Skip to main content Skip to footer site map

BWW Review: Artemesia Le Fay Brings us a Visitation From GHOSTS OF WEIMAR PAST

From The Roaring '20s To The New Roaring '20s, These Weimar Ghosts Haunt Us Deliciously

BWW Review: Artemesia Le Fay Brings us a Visitation From GHOSTS OF WEIMAR PAST

Heigh-Ho Friends & "Family"! Bobby Patrick your RAINBOW Reviewer here. Putting the silent T in CABARET to bring you all the T...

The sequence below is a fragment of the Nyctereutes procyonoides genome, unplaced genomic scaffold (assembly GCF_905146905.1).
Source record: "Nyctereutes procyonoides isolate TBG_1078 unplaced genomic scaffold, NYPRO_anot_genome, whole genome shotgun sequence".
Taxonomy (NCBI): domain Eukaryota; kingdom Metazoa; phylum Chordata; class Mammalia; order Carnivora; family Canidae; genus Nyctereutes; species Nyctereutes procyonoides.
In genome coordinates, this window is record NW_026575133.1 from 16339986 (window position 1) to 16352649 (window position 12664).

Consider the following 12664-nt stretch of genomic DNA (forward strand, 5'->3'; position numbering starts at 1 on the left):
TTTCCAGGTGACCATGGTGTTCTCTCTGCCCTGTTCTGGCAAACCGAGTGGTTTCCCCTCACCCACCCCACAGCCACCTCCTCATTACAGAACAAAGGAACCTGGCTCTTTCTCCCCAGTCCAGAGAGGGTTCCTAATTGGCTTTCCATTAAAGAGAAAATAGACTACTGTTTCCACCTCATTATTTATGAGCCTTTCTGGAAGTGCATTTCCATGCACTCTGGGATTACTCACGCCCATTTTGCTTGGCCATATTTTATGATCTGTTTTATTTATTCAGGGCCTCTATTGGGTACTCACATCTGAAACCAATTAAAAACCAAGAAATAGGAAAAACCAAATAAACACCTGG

...And that T this week was an extra one in the German performance style known as Weimar Kabarett; a speci-ality of Artemisia LeFay who conjured up her GHOSTS OF WEIMAR PAST at Don't Tell Mama on Saturday night. Now, for those of my little millenialambs who may not know, once upon a history lesson {snore} in Germany between the wars, the rule of the day was known as the Weimar Republic and, much like the roaring 20s in the good ol' USofA, there was a great deal of subversive exploration going on especially in the entertainment world of Kabaretts, night clubs, and other music hot spots; only MUCH more subversive, and about a thousand times more queer than anything puritanical Americans could ever come up with. Also, Germans would NEVER have allowed alcohol to become illegal. Fast forward to now(ish) and we have Ms. Lefay holding forth in DTM's Original Room and taking her nearly packed house back in time with the music of the likes of Friedrich Hollaender and his muse Marlene Dietrich, Kurt Weil, and his muse Lotte Lenya, and more muses and composers than you can shake a Fleck riding crop at. Like many of the singers from the best of the Weimar era, Ms. Lefay is classically trained with a fine rich mezzo that she imploys with a purity of sound true to her training... at times; and like the women of her favorite era, the purity of Lefay's mezzo power will suddenly take a sharp left turn breaking away from making beautiful sounds in order to be realistic in a very underground way; exploring the heights and depths of what her very female voice can do.